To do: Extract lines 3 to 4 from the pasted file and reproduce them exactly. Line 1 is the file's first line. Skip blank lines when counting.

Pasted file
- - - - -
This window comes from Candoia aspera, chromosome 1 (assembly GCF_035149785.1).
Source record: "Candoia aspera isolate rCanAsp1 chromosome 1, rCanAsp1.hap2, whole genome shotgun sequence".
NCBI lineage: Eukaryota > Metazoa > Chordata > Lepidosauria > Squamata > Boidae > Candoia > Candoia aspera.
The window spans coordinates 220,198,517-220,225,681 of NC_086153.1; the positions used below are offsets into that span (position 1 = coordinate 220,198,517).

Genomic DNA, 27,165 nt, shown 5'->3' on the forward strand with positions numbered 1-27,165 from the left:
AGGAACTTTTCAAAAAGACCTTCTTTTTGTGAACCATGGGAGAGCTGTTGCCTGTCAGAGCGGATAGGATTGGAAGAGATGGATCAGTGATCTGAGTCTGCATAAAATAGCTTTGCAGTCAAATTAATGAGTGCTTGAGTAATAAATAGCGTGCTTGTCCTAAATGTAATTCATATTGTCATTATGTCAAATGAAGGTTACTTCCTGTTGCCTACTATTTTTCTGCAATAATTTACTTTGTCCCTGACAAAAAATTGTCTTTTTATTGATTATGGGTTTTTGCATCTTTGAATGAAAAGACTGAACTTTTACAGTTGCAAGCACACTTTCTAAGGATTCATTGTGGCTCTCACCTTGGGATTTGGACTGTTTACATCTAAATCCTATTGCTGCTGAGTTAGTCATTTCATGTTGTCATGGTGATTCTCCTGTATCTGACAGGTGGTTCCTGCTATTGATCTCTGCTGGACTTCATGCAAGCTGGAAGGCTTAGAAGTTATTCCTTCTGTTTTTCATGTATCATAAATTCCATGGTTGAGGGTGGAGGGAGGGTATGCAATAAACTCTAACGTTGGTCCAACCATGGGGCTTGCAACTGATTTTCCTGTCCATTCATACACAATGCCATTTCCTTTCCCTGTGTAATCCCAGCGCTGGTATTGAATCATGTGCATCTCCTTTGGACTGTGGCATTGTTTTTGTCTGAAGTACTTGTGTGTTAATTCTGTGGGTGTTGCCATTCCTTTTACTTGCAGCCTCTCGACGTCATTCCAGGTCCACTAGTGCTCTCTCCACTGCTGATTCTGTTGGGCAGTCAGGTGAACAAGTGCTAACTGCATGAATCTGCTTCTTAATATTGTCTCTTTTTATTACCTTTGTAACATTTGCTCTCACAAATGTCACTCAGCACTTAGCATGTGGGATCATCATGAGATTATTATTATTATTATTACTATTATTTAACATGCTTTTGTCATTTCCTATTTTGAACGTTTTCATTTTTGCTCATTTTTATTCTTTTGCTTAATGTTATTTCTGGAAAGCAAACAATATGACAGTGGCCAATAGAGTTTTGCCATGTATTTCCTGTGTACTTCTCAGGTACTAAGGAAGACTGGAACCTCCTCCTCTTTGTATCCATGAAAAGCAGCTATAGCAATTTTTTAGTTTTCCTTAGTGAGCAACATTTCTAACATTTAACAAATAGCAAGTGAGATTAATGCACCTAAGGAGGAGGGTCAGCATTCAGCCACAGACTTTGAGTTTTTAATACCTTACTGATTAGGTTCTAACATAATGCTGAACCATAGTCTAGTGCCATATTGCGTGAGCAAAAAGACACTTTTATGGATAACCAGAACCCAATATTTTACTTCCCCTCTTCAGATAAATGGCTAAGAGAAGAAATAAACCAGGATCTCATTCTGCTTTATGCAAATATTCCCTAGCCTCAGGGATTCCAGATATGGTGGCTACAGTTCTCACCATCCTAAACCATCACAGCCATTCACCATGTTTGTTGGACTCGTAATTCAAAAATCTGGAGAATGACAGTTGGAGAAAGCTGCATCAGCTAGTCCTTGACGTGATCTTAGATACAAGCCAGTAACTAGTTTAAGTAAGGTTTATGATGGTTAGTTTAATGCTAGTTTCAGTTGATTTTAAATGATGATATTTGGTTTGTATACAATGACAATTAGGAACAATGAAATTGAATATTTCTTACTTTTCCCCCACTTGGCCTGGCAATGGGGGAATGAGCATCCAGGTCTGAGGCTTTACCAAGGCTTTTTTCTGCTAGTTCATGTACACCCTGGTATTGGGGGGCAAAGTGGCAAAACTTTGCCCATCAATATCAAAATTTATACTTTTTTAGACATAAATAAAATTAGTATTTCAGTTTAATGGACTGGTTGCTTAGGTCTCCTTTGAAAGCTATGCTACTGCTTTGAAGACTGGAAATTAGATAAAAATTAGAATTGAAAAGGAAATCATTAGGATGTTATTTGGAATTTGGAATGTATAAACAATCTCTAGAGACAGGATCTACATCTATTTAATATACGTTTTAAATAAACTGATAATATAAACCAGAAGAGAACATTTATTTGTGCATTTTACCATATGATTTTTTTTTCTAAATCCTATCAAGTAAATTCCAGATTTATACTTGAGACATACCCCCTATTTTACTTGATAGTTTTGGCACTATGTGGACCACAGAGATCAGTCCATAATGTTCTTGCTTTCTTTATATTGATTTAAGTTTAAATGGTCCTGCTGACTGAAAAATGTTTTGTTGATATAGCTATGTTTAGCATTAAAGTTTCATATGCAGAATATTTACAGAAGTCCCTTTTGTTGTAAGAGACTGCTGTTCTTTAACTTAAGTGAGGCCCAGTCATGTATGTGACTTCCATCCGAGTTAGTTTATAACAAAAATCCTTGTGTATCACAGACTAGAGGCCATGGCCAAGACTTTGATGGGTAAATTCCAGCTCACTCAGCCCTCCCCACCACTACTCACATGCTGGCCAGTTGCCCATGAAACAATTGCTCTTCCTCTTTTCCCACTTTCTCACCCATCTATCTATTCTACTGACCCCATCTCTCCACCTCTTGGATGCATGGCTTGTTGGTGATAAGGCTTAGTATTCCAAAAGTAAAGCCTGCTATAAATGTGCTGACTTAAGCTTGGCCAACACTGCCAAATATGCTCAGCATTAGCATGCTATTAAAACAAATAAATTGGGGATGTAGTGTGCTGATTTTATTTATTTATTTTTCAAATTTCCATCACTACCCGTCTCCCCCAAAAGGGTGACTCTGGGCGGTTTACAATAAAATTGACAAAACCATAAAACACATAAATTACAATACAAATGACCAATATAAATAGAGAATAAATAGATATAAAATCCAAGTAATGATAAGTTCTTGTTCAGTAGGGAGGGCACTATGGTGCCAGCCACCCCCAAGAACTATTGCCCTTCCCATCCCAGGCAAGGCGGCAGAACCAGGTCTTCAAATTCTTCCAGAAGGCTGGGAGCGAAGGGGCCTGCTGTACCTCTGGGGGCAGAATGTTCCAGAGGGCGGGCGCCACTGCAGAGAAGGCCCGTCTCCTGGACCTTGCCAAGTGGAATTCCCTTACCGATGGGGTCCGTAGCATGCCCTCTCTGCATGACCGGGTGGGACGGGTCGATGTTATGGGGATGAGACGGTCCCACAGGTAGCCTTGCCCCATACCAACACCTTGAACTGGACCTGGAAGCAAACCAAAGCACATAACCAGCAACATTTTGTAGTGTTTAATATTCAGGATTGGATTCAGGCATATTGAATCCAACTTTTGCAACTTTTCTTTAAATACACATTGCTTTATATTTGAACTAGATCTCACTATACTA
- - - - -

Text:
NCBI lineage: Eukaryota > Metazoa > Chordata > Lepidosauria > Squamata > Boidae > Candoia > Candoia aspera.
The window spans coordinates 220,198,517-220,225,681 of NC_086153.1; the positions used below are offsets into that span (position 1 = coordinate 220,198,517).